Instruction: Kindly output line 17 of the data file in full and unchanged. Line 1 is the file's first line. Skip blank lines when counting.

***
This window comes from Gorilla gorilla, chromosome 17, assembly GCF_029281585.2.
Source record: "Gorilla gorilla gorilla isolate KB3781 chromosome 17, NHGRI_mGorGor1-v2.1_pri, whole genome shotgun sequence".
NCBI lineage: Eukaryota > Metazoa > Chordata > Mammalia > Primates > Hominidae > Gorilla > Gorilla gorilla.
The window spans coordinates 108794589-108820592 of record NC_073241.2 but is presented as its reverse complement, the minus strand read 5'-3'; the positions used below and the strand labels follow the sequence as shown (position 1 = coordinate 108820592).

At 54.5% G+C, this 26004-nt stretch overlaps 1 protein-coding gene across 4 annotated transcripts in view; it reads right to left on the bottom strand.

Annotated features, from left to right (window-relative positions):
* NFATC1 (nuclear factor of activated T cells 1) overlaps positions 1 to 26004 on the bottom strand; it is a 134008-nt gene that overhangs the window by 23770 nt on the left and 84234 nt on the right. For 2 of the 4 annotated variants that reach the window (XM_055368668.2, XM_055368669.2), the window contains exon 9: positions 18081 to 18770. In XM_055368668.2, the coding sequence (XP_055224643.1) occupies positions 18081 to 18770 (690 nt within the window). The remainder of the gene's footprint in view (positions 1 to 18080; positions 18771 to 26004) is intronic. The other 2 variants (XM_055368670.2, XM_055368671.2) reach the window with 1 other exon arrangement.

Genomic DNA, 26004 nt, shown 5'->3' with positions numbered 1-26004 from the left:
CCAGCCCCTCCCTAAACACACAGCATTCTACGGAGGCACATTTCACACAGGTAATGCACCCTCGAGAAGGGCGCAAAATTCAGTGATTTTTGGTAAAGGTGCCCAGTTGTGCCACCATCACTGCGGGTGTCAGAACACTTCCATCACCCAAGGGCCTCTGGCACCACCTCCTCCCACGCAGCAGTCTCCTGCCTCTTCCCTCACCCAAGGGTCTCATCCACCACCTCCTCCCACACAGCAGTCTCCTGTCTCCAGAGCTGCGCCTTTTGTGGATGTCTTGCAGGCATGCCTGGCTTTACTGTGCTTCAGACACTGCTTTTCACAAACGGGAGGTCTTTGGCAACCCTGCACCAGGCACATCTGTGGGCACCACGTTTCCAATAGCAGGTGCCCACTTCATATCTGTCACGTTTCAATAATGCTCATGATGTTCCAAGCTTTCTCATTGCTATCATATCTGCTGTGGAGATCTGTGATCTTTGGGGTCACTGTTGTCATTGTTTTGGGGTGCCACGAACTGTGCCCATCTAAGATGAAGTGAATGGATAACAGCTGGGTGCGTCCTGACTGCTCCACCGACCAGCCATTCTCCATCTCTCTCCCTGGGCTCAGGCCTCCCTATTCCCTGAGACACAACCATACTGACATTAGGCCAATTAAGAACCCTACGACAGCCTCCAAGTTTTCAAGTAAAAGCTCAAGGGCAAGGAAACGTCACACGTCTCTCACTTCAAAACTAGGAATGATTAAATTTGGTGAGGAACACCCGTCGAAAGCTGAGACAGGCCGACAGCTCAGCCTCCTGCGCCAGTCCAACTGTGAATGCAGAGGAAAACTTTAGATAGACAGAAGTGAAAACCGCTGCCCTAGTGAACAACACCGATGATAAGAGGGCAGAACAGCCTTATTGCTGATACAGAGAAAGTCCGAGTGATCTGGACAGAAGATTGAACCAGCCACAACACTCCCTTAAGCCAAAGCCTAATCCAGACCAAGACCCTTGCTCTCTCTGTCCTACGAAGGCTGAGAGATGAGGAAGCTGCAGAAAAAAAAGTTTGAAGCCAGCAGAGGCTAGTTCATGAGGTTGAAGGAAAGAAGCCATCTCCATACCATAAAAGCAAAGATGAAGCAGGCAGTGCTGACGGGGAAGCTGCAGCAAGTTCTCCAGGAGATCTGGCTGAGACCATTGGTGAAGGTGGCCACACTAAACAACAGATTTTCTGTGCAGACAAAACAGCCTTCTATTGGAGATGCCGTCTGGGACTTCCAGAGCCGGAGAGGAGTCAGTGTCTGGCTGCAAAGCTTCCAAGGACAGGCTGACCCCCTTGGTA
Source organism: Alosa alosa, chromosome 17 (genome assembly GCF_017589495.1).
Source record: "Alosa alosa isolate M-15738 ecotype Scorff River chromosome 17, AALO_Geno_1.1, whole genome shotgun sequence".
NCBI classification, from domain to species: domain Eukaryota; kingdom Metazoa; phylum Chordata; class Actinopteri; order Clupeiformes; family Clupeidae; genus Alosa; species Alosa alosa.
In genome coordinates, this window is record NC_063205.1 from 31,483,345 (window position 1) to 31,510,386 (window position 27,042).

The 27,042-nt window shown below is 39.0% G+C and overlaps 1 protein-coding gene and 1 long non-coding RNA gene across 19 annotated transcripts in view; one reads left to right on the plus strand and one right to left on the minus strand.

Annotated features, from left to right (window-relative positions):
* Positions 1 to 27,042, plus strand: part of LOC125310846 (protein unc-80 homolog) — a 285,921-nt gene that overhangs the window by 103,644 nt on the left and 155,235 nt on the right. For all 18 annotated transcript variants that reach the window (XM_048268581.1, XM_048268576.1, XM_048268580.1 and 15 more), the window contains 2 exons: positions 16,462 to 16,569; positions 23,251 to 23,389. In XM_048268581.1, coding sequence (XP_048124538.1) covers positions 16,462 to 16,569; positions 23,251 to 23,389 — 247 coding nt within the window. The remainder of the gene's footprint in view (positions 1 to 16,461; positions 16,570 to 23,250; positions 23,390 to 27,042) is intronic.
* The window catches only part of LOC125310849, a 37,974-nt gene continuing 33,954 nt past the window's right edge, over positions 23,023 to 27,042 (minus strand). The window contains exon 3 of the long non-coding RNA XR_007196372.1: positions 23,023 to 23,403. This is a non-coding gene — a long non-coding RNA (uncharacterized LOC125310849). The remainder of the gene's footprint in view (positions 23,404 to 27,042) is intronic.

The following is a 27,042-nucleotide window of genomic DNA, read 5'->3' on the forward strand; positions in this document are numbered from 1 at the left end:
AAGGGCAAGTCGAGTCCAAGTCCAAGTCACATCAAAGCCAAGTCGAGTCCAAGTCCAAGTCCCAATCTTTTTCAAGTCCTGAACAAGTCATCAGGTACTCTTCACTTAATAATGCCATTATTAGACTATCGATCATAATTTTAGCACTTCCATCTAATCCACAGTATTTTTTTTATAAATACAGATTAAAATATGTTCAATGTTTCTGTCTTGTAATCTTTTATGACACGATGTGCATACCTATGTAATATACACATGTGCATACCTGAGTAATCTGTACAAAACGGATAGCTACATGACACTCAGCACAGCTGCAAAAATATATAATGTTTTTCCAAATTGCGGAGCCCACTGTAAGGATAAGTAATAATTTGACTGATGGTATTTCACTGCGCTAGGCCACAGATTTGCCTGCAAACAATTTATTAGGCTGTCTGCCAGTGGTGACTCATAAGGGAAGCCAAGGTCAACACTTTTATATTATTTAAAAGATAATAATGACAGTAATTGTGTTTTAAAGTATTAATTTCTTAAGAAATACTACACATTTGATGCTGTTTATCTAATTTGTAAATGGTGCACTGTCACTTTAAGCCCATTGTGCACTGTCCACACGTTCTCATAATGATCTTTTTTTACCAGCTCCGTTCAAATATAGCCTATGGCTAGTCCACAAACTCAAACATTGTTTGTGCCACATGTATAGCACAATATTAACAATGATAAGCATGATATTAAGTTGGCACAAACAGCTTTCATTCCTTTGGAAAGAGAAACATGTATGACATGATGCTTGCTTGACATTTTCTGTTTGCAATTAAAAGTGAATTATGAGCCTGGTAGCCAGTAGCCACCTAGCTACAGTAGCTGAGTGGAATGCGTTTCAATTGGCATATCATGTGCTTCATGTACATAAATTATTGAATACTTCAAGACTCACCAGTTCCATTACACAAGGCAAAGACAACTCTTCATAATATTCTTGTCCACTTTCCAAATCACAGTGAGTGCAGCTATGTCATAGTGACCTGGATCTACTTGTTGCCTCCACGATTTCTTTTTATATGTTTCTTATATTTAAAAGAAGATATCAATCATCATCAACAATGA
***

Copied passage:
* The window catches only part of LOC125310849, a 37,974-nt gene continuing 33,954 nt past the window's right edge, over positions 23,023 to 27,042 (minus strand). The window contains exon 3 of the long non-coding RNA XR_007196372.1: positions 23,023 to 23,403. This is a non-coding gene — a long non-coding RNA (uncharacterized LOC125310849). The remainder of the gene's footprint in view (positions 23,404 to 27,042) is intronic.